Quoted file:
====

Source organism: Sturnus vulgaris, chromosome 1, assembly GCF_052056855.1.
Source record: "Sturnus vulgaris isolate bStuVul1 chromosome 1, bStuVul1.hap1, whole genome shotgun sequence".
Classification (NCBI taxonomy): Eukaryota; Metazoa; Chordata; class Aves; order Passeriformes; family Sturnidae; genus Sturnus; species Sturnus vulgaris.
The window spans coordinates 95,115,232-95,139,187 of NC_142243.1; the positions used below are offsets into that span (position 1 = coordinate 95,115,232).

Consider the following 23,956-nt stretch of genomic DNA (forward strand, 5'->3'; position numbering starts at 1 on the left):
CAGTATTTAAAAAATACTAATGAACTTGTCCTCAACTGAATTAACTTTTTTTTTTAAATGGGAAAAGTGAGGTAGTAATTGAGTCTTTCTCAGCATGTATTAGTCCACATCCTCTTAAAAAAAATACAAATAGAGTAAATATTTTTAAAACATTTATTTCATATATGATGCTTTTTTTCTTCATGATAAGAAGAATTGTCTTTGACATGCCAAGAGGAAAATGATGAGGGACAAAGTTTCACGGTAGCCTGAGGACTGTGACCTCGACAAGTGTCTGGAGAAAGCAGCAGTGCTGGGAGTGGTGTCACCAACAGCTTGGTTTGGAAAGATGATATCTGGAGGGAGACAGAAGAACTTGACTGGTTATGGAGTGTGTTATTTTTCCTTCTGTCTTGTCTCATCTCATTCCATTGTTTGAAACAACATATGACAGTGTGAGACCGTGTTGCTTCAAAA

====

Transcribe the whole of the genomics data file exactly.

Source organism: Sturnus vulgaris, chromosome 1, assembly GCF_052056855.1.
Source record: "Sturnus vulgaris isolate bStuVul1 chromosome 1, bStuVul1.hap1, whole genome shotgun sequence".
Classification (NCBI taxonomy): Eukaryota; Metazoa; Chordata; class Aves; order Passeriformes; family Sturnidae; genus Sturnus; species Sturnus vulgaris.
The window spans coordinates 95,115,232-95,139,187 of NC_142243.1; the positions used below are offsets into that span (position 1 = coordinate 95,115,232).

Consider the following 23,956-nt stretch of genomic DNA (forward strand, 5'->3'; position numbering starts at 1 on the left):
CAGTATTTAAAAAATACTAATGAACTTGTCCTCAACTGAATTAACTTTTTTTTTTAAATGGGAAAAGTGAGGTAGTAATTGAGTCTTTCTCAGCATGTATTAGTCCACATCCTCTTAAAAAAAATACAAATAGAGTAAATATTTTTAAAACATTTATTTCATATATGATGCTTTTTTTCTTCATGATAAGAAGAATTGTCTTTGACATGCCAAGAGGAAAATGATGAGGGACAAAGTTTCACGGTAGCCTGAGGACTGTGACCTCGACAAGTGTCTGGAGAAAGCAGCAGTGCTGGGAGTGGTGTCACCAACAGCTTGGTTTGGAAAGATGATATCTGGAGGGAGACAGAAGAACTTGACTGGTTATGGAGTGTGTTATTTTTCCTTCTGTCTTGTCTCATCTCATTCCATTGTTTGAAACAACATATGACAGTGTGAGACCGTGTTGCTTCAAAA